The expertise of others is a major social influence on our everyday decisions and actions. Many viewers of art, whether expert or naïve, are convinced that the full esthetic appreciation of an artwork depends upon the assurance that the work is genuine rather than fake. Rembrandt portraits provide an interesting image set for testing this idea, as there is a large number of them and recent scholarship has determined that quite a few fakes and copies exist. Use of this image set allowed us to separate the brain's response to images of genuine and fake pictures from the brain's response to external advice about the authenticity of the paintings. Using functional magnetic resonance imaging, viewing of artworks assigned as "copy," rather than "authentic," evoked stronger responses in frontopolar cortex (FPC), and right precuneus, regardless of whether the portrait was actually genuine. Advice about authenticity had no direct effect on the cortical visual areas responsive to the paintings, but there was a significant psycho-physiological interaction between the FPC and the lateral occipital area, which suggests that these visual areas may be modulated by FPC. We propose that the activation of brain networks rather than a single cortical area in this paradigm supports the art scholars' view that esthetic judgments are multi-faceted and multi-dimensional in nature.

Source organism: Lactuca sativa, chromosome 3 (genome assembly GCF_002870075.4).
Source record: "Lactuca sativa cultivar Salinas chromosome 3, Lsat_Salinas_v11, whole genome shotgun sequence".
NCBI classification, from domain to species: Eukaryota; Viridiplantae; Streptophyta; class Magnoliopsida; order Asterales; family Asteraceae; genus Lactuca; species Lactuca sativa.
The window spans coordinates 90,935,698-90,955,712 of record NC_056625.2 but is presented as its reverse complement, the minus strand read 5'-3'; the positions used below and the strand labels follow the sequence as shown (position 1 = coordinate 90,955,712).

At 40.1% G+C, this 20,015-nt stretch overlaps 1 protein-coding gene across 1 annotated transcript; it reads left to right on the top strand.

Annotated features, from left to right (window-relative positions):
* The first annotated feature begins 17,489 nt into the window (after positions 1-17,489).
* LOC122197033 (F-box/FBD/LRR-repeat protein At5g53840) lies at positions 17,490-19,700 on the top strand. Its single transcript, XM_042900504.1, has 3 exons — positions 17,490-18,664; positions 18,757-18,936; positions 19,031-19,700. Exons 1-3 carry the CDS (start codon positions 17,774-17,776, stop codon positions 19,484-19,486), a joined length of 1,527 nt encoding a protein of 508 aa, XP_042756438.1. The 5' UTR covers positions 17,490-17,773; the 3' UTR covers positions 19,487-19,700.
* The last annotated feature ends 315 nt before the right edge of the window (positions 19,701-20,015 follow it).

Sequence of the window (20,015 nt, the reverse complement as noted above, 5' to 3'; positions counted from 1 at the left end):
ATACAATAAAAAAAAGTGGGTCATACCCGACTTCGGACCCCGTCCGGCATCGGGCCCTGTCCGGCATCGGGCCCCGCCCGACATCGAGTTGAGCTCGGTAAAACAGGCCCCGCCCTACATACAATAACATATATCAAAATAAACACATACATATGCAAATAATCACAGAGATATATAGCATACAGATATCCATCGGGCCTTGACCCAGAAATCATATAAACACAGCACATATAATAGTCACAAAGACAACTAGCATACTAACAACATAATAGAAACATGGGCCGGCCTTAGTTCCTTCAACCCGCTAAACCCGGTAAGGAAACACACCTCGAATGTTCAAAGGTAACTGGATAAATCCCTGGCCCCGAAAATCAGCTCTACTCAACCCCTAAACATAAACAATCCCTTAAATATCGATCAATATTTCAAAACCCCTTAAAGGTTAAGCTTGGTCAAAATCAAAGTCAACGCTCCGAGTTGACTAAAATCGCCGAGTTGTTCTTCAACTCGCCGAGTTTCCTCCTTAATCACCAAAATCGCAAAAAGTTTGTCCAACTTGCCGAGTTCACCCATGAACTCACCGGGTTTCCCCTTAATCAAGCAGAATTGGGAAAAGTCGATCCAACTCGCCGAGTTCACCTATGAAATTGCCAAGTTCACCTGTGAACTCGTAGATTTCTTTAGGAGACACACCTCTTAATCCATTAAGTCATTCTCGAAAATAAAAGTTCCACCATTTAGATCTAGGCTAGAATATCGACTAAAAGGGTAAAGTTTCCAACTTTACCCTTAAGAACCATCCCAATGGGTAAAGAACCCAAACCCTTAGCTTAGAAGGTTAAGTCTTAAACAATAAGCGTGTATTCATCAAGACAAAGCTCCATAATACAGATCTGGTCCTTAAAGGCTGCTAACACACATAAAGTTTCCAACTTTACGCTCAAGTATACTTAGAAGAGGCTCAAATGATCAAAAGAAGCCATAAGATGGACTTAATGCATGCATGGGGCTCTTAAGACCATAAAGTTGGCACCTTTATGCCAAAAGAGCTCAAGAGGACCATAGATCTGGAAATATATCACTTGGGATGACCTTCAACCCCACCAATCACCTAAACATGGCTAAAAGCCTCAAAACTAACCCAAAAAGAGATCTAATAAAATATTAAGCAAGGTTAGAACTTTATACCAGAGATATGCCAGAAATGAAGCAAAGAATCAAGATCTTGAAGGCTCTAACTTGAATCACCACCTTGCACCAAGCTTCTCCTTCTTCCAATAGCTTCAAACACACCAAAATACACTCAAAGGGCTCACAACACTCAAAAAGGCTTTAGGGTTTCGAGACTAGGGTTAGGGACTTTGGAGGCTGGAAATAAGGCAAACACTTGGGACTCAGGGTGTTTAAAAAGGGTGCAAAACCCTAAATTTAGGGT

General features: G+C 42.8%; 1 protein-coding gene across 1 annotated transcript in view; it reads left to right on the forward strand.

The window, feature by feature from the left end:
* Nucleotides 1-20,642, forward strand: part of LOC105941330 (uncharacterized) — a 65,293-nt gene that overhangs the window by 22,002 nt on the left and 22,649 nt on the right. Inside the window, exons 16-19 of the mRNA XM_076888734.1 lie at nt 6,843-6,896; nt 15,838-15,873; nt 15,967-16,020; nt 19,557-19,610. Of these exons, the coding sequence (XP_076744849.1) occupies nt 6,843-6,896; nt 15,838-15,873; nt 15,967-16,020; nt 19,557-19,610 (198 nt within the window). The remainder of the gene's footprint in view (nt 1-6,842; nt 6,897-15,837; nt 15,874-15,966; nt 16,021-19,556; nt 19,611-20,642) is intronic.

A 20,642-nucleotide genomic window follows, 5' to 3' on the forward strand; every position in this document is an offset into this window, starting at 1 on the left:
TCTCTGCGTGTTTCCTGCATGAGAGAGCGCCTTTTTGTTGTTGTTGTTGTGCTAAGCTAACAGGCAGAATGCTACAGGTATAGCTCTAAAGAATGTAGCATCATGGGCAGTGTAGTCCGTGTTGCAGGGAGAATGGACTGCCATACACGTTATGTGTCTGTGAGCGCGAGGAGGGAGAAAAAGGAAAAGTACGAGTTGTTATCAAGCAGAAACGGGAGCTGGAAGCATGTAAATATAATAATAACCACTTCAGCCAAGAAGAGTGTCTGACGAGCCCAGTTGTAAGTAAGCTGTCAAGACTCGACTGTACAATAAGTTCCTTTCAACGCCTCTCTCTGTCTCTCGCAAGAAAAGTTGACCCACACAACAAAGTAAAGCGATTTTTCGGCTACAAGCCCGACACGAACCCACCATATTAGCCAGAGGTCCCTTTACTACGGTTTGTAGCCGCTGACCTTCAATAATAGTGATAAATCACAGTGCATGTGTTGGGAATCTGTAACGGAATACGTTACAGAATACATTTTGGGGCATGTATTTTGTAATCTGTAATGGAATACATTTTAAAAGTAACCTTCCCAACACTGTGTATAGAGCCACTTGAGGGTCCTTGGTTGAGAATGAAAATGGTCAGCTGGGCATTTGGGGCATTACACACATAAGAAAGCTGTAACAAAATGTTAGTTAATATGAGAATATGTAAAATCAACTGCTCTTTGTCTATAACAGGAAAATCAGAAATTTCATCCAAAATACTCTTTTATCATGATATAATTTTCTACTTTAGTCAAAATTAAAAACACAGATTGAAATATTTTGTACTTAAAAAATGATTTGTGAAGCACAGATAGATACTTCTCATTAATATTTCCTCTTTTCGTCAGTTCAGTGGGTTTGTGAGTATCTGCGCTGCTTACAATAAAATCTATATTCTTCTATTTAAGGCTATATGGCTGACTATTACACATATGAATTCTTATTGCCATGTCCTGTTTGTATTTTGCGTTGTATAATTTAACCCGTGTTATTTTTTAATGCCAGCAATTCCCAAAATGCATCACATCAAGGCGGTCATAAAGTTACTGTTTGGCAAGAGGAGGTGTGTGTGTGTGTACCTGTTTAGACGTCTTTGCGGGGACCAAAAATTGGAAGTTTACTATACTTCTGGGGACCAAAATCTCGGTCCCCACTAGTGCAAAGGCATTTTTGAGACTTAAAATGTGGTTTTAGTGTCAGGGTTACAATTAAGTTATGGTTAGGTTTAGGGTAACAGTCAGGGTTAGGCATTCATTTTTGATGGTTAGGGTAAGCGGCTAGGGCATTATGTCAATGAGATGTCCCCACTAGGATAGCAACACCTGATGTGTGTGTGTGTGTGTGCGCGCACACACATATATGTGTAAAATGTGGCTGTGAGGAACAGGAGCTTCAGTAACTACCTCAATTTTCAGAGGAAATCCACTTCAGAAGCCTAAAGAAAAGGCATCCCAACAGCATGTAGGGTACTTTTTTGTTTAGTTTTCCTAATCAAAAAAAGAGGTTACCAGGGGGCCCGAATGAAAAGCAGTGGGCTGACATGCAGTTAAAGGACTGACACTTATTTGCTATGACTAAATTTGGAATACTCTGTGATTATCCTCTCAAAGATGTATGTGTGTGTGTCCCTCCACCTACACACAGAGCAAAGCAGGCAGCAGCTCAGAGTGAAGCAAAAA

Front Hum Neurosci
Rembrandt, fMRI, psychophysiological interaction, social neuroscience, visual perception